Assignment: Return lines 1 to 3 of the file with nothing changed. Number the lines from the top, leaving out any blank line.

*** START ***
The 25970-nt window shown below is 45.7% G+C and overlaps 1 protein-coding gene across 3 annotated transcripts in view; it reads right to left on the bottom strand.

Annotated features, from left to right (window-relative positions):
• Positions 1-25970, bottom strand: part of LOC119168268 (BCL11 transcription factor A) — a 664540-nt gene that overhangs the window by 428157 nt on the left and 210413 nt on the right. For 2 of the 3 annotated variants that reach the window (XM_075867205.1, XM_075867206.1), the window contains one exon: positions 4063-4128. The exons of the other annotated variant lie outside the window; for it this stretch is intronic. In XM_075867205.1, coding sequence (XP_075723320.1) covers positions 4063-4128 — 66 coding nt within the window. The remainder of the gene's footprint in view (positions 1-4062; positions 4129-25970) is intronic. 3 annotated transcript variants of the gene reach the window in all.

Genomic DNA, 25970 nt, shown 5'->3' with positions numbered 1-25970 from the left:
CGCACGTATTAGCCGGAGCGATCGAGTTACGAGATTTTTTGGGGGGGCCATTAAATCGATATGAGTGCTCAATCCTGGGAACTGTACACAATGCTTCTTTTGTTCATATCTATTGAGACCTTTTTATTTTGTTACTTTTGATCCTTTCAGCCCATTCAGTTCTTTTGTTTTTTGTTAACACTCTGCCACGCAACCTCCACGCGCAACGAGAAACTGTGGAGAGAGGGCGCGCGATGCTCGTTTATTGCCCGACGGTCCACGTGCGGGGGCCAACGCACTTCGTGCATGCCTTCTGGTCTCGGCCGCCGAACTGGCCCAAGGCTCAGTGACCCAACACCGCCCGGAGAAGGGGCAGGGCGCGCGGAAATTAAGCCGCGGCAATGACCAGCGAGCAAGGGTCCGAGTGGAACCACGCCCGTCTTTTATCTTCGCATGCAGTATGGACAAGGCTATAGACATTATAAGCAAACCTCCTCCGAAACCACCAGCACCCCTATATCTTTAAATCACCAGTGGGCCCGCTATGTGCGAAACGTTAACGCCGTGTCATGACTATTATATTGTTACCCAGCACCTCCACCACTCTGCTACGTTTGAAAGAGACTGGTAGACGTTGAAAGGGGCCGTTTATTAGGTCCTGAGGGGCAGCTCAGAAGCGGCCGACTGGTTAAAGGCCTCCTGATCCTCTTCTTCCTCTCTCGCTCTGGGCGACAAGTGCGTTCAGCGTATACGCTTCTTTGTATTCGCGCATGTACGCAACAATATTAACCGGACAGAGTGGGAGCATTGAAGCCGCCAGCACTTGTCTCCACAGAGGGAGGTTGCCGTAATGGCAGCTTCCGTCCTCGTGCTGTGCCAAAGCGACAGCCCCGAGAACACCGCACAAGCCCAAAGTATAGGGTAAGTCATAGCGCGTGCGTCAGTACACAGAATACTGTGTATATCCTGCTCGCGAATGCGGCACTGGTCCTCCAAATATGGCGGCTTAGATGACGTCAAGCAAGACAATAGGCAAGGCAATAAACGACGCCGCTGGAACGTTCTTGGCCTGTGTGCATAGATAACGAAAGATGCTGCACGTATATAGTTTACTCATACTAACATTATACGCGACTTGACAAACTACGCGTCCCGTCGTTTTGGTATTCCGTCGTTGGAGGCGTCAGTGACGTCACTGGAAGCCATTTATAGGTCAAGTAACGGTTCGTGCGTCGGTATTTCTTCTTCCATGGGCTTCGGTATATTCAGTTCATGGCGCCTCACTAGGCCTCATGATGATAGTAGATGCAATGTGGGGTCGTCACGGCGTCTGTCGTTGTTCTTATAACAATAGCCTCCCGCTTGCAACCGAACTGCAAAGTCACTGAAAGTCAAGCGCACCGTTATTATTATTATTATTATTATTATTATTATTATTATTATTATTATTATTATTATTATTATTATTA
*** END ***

The 25970-nt window shown below is 45.7% G+C and overlaps 1 protein-coding gene across 3 annotated transcripts in view; it reads right to left on the bottom strand.

Annotated features, from left to right (window-relative positions):
• Positions 1-25970, bottom strand: part of LOC119168268 (BCL11 transcription factor A) — a 664540-nt gene that overhangs the window by 428157 nt on the left and 210413 nt on the right. For 2 of the 3 annotated variants that reach the window (XM_075867205.1, XM_075867206.1), the window contains one exon: positions 4063-4128. The exons of the other annotated variant lie outside the window; for it this stretch is intronic. In XM_075867205.1, coding sequence (XP_075723320.1) covers positions 4063-4128 — 66 coding nt within the window. The remainder of the gene's footprint in view (positions 1-4062; positions 4129-25970) is intronic. 3 annotated transcript variants of the gene reach the window in all.